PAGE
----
New AIDS cases decline in District, but infection rate remains epidemic
Thursday, March 18, 2010
More than 3 percent of District residents older than 12 are living with HIV or AIDS, an epidemic rate of infection that continues to worry city health officials. But a report on the disease released Wednesday offered hope: New AIDS cases and AIDS-related deaths have dropped steadily in the past four years.
At the end of 2008, at least 16,513 residents in the city were aware from testing that they had a form of the disease, a 9 percent increase from the previous year, according to the 2009 Epidemiology Update, a report issued annually by the D.C. HIV/AIDS Administration (HAA). The disease remained at epidemic level in nearly every ward.
But the decline in new cases of full-blown AIDS and AIDS-related deaths signals that aggressive testing and treatment efforts are starting to work and could lead to a decrease in cases of HIV, the illness that causes AIDS, said HAA Director Shannon L. Hader. The number of people given diagnoses of AIDS declined from 786 in 2004 to 525 in 2008. AIDS deaths fell from 379 in 2004 to 274 in 2007, the report said.
"These are not easy gains," Hader said, crediting the improvement to an increase in testing and medical clinics that provide primary care to people with HIV or AIDS. Hader said her administration has improved services to people with HIV or AIDS, despite reports of financial missteps that dogged the agency throughout the year.
The HIV/AIDS Administration came under scrutiny after a Washington Post investigation revealed that some groups it contracted to provide services failed to obtain business licenses and file tax returns. Others gave false information about employee résumés and consulting contracts, or spent lavishly on travel and executive salaries.
The city and its community partners tested 75,000 people for HIV in 2008, compared with 43,000 the previous year. In 2009, the city tested 95,000 people and distributed 3.5 million condoms.
"We're finding people who were not served previously," Hader said. "But as we find these people, we're finding there is more to do."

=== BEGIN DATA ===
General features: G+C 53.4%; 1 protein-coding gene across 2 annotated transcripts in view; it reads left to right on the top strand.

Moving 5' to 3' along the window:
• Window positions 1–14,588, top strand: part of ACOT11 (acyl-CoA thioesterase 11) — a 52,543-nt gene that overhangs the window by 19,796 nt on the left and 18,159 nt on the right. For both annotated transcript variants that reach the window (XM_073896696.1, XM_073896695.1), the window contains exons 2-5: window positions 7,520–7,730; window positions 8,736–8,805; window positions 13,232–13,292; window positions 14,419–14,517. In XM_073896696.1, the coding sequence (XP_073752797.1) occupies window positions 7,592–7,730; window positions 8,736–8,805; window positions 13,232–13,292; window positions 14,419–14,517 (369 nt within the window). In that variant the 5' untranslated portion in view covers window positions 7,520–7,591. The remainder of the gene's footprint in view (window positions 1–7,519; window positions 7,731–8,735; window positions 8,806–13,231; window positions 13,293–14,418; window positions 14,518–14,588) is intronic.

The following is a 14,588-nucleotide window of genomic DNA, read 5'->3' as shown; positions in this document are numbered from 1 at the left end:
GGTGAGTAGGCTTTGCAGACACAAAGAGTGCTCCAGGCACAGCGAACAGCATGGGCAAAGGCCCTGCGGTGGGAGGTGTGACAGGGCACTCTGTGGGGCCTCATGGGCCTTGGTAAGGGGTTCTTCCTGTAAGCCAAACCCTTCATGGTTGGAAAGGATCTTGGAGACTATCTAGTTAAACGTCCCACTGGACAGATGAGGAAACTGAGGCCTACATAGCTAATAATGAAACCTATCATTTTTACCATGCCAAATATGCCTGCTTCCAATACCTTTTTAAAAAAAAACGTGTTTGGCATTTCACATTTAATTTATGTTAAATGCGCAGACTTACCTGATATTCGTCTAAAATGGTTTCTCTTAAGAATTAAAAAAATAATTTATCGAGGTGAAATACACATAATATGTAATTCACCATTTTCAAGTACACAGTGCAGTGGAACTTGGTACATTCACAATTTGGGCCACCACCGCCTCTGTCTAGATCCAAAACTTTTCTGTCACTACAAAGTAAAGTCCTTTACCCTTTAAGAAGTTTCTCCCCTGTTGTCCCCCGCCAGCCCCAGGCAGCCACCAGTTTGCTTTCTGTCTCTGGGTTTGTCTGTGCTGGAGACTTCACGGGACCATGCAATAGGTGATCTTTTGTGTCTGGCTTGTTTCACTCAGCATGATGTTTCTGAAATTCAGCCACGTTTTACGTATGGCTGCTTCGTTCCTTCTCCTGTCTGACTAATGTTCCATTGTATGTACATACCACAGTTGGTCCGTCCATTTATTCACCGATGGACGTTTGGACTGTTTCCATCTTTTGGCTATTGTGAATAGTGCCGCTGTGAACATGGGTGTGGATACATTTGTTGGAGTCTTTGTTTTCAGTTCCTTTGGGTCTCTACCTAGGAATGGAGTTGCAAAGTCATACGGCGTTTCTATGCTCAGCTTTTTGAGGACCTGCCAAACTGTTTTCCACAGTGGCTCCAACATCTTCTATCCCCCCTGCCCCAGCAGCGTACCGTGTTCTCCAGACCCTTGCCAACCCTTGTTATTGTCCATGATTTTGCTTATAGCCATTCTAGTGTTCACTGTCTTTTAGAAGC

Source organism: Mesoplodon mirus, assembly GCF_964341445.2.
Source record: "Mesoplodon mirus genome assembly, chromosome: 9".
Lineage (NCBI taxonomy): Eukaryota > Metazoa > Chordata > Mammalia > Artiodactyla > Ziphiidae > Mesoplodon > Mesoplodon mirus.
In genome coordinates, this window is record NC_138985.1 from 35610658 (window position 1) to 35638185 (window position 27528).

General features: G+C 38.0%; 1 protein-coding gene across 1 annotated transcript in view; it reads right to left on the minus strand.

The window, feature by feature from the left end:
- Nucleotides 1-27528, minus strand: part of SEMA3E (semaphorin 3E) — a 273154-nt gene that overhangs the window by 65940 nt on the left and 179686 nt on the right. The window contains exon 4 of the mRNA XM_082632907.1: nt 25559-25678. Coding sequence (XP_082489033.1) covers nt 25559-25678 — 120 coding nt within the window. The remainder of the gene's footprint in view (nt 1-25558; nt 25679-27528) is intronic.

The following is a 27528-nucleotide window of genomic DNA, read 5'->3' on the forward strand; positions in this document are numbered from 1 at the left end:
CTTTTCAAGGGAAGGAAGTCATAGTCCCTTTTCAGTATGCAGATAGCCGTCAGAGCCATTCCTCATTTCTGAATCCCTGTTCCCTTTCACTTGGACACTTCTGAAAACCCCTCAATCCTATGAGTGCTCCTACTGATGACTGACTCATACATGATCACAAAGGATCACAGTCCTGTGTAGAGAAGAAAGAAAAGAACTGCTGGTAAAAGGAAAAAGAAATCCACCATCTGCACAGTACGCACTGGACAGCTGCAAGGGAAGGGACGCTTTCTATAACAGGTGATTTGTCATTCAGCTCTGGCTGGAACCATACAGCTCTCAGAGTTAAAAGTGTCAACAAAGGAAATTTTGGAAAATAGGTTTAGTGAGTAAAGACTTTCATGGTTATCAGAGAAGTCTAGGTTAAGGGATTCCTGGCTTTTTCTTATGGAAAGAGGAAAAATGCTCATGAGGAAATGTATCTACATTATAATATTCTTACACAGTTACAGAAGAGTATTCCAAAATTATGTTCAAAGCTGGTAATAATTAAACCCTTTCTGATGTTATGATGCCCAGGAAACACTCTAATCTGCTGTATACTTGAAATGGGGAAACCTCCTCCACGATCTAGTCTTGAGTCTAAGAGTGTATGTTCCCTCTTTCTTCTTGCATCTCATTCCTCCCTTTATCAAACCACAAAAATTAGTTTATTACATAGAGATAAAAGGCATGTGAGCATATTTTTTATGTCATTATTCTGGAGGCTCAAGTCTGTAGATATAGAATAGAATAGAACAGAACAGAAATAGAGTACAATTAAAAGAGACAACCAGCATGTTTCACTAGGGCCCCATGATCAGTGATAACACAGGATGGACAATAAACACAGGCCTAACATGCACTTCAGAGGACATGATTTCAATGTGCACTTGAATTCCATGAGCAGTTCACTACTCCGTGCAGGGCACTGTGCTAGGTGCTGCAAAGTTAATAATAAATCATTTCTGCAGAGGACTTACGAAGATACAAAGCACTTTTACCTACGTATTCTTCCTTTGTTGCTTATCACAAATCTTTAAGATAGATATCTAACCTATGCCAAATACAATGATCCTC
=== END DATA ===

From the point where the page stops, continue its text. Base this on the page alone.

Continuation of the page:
Hader was joined by Mayor Adrian M. Fenty (D) and D.C. Council member David A. Catania (I-At Large) at a news conference Wednesday outside the Whitman-Walker Clinic's Max Robinson Center for HIV and AIDS testing, treatment and counseling.
Catania, chairman of the council's health committee, said the report is a step forward. "A few years ago, we were in the dark" about the city's level of infection, he said. "Now, we have the best data in the country."
The District is one of three cities praised by the federal Centers for Disease Control and Prevention as a top data collector in the last two years. "We no longer want to be in the dark," Catania said. "We choose to know."
Walter Smith, director of the D.C. Appleseed Center for Law and Justice, a nonprofit watchdog group that monitors how the city handles AIDS infections, also praised the District's data collection and the drop in AIDS cases, but said the city needs to do more to market and promote prevention.
"The bad news is that our prevalence rate is still unacceptably high by any measure," Smith said. "There are a lot of people in the highest-risk group that we seem to not be reaching. We have to saturate the city . . . about how critical this is."
The city's highest-risk group by far is African Americans. Black residents represent about half of the city's population, but 75 percent of residents with HIV and AIDS. That compares with white residents, who make up 35 percent of the population and 16 percent of those known to be infected. Hispanics represent 8 percent of the population and 5 percent of the infected.
The most commonly reported mode of HIV transmission was sex among men, at 37 percent, followed by heterosexual contact, 27 percent. Intravenous drug use accounted for 17 percent of transmissions. Nearly 15 percent of those who tested positive did not say how they contracted the disease.
Among African Americans, heterosexual contact is overtaking sex among men as a mode of transmission for the first time in the city's history. The number of black people who reported transmission through gay sex, 30 percent, and heterosexual sex, 29 percent, was nearly equal.
According to the report, one in 21 black residents has the disease. Among those who died of AIDS-related health complications, the news is more grim for African Americans. They represent nearly 90 percent of people who die from the disease.
As the percentage of white deaths from AIDS declined from 2004 to 2007, the percentage of black deaths increased. The age range in which most people died was 40-49, about 38 percent of the total, regardless of race. The second highest group was people 50-59.
Residents 13-29 were among the least likely to be infected with HIV or die from AIDS, but data show that they continue to risk infection.
Teenagers and adults younger than 30 made up 85 percent of people who tested positive for two sexually transmitted diseases (STDs), gonorrhea and chlamydia. High school-age teenagers represented 41 percent of cases.
STDs, including HIV, generally occur when sexual partners fail to use protection such as a condom. The District recently became one of two cities to offer free STD tests in all public high schools and some charter schools.
The city was scheduled Wednesday to release a companion study of men who have sex with men but abruptly decided against it. Several people who saw the study during a meeting at the HIV/AIDS Administration last week said it showed that the prevalence among gay men was 14 times higher than the city at large.
Gay African Americans who saw the study said its methodology was flawed because it sampled mostly white men who attended nightclubs and other haunts that black gays rarely visit.
"It's not a representative sample," said Ron Simmons, director of Us Helping Us, a support group for gay black men.